Everyone has seen them--sad, drooping indoor plants, looking forlorn and neglected. Though several skipped waterings can make a plant look weak and ratty, many indoor plants are deficient in an equally essential element—light. Many flowering plants fail to rebloom after purchase primarily for this reason. A lucky few homeowners will find themselves with a perfectly sunny room in which plants flourish, but most homes are simply too dim for houseplants to be happy. Artificial grow lights are one potential solution.
Elements of Light
White light, when broken by a reflective surface such as a prism or raindrop, scatters into the well-recognized rainbow. Plants primarily require only two colors of this spectrum, blue and red, while green, yellow and orange light are virtually useless to plants. Blue light encourages foliage growth, while flowering requires red light in combination with blue light. Sunlight provides the proper wavelengths of light, and several types of inexpensive fluorescent tube lights furnish light in the range necessary for healthy plant growth and flowering.
Benefits of Natural Light
Whether it is filtered through the boughs of trees or shining directly down, sunlight is the primary requirement for healthy plant growth and flowering. Though many types of common houseplants are tropical species, such as dracaena and philodendron, the vast majority of these occur as understory plants, or specimens that naturally require only low levels of sunlight. These types of plants do well in most homes and do not necessarily need an additional source of light.
Plants not receiving enough light usually look leggy, with long, thin stems and sparse foliage and leaves that appear yellowed or washed-out.
Drawbacks of Natural Light
Flowering plants, on the other hand, typically require more hours per day of bright or direct sunlight to produce blossoms. Orchids and African violets are familiar culprits, which often flower the first year they are purchased but never again. While a sunny, south-facing window may provide enough light for flowering plants to bloom, the interior of a typical home is too dim for most plants to produce flowers. Putting plants on windowsills can also stress them, as temperatures there fluctuate widely. In instances in which indoor gardeners want to encourage plants to flower, providing an additional source of light is usually necessary.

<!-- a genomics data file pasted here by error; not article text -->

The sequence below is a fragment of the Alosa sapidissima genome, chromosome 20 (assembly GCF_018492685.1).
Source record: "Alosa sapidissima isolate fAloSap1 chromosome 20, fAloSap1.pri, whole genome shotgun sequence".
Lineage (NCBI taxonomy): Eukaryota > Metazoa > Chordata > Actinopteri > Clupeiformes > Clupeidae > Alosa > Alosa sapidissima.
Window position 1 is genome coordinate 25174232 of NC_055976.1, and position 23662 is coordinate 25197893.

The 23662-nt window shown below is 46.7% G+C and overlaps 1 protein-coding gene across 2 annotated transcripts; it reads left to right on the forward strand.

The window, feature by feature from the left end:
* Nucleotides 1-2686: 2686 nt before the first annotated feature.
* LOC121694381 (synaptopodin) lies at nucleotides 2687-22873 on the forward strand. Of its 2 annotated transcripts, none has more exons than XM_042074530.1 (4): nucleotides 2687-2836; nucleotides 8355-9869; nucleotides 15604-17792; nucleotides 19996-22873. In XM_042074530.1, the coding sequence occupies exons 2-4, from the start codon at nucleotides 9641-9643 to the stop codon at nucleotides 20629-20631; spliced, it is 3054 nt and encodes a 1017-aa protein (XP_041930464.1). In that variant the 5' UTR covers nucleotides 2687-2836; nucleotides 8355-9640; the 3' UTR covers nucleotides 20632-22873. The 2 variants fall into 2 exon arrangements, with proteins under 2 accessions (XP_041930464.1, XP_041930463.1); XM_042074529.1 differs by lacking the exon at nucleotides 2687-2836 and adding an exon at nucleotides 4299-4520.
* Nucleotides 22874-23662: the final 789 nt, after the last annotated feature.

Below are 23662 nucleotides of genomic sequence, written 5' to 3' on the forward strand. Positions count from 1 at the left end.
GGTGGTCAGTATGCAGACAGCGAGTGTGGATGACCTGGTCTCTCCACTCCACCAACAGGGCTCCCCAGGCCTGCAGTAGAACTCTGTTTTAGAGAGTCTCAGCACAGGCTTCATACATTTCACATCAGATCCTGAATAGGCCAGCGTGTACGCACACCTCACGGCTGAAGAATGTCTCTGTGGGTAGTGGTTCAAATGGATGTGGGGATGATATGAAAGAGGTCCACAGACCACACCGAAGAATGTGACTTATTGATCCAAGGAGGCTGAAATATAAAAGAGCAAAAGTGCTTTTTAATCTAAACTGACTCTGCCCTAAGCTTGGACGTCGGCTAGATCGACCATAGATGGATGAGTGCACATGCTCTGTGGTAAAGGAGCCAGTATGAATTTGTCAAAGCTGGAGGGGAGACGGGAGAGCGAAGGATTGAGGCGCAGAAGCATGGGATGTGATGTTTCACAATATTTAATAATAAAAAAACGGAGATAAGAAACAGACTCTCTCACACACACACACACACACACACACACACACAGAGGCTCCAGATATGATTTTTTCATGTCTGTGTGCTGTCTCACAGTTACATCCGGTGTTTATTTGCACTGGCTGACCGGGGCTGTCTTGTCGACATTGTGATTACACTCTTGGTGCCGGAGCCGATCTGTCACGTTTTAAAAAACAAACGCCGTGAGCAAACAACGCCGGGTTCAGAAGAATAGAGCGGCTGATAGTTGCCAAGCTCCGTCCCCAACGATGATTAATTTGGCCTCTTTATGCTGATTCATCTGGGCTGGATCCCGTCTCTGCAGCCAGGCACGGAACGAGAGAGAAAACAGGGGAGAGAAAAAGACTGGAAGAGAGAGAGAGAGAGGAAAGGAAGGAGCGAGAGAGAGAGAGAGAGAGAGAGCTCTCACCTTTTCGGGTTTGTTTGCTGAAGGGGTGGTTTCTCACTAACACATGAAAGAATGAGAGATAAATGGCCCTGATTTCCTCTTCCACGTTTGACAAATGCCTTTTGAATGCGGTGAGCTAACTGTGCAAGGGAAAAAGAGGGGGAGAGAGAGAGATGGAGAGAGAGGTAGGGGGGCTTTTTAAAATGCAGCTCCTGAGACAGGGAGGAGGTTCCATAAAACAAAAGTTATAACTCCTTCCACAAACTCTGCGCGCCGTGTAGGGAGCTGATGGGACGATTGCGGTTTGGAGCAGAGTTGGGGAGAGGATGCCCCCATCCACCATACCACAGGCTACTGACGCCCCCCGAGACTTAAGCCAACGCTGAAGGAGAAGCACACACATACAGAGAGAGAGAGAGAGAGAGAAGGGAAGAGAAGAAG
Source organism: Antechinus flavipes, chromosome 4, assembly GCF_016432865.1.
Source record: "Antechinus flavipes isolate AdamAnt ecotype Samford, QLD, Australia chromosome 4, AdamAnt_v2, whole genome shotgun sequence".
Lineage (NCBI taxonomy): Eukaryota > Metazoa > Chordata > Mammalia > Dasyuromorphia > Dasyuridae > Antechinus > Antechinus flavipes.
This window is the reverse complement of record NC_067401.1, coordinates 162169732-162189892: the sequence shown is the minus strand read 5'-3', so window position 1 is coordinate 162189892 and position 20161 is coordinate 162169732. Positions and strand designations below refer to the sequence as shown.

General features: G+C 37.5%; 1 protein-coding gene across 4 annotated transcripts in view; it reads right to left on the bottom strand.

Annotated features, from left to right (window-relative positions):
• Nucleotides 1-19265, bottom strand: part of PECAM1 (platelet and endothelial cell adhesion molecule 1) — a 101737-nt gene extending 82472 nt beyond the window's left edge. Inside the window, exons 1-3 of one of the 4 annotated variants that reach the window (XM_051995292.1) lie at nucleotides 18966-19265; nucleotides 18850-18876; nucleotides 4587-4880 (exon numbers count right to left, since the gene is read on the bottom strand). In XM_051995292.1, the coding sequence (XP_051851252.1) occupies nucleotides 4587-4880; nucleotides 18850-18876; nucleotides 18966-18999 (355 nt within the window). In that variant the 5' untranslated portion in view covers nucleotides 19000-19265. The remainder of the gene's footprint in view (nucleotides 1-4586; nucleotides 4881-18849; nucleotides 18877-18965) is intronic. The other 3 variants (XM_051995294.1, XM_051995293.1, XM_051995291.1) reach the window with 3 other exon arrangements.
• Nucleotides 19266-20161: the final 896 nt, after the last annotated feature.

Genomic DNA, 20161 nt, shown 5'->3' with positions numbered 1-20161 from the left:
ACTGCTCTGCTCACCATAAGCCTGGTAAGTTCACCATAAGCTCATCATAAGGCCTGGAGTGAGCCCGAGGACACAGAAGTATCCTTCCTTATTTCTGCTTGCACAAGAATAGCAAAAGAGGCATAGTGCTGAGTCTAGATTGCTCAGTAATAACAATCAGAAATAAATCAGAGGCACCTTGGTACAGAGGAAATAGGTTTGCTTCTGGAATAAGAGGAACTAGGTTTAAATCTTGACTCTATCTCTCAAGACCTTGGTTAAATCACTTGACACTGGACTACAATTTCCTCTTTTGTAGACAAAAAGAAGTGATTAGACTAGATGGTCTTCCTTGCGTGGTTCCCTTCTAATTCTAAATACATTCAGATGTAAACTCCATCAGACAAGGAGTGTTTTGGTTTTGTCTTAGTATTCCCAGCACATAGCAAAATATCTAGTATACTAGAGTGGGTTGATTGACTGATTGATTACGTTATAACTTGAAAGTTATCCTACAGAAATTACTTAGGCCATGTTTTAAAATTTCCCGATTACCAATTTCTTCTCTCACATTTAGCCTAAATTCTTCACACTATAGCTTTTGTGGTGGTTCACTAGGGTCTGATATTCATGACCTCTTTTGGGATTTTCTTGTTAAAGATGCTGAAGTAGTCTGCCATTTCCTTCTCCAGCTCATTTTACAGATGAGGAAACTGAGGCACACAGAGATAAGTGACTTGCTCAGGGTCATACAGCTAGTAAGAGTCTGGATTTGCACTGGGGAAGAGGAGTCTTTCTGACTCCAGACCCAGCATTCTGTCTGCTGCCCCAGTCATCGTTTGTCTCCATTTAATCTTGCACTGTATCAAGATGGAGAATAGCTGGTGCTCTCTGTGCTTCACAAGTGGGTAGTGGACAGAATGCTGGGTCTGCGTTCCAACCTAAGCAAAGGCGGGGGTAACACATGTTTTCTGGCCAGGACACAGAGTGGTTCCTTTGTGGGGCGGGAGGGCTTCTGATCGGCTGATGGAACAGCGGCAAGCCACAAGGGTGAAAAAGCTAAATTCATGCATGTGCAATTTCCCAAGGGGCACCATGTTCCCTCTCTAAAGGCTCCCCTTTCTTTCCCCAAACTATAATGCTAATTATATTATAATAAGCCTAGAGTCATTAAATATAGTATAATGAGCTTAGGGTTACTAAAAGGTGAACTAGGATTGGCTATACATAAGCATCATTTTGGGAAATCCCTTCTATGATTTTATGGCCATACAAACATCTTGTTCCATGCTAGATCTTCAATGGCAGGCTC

Examples of plants kept indoors that require generous amounts of light are cactus, citrus plants, kalanchoe, poinsettias and aloe vera.
Benefits of Grow Lights
Artificial lights, such as full-spectrum fluorescent lights and specialized plant “grow lights,” make it possible to start all variety of seedlings indoors, encourage houseplants to bloom and promote healthy, vigorous growth. Grow lights are available in all sizes, from less than 1 foot long up to industrial-sized light fixtures of 48 inches or more. Look for lights between 500 and 5,000 lumens, the measurement of a light's brightness.
Common indoor plants that benefit from a bit of additional light include African violet, amaryllis, begonia, spider plants, weeping fig and Boston fern. By carefully researching a plant’s light and humidity requirements in its native habitat, gardeners should be able to encourage most flowering houseplants to rebloom year after year. Even low-light tropicals will display lusher, greener growth, provided that it is well-watered and properly fertilized as well.
Drawbacks of Artificial Lights
Traditional incandescent bulbs are not good sources of light as they do not produce enough blue light. Incandescent lights are also much hotter than cooler fluorescent tubes and can easily scorch tender plants. Some version of full-spectrum fluorescent tube light will almost always be the proper choice for indoor grow lights.
Another factor to consider is whether the plant will need an additional source of heat. Grow lights for seedlings, for instance, should be used in conjunction with a seedling heat mat, which encourages germination and vigorous early growth.
Plant-light setups can appear cumbersome and clunky unless the stand and light can be cleverly disguised or masked. Most fluorescent tube harnesses look rather industrial and may not mesh well with the gardener’s interior décor.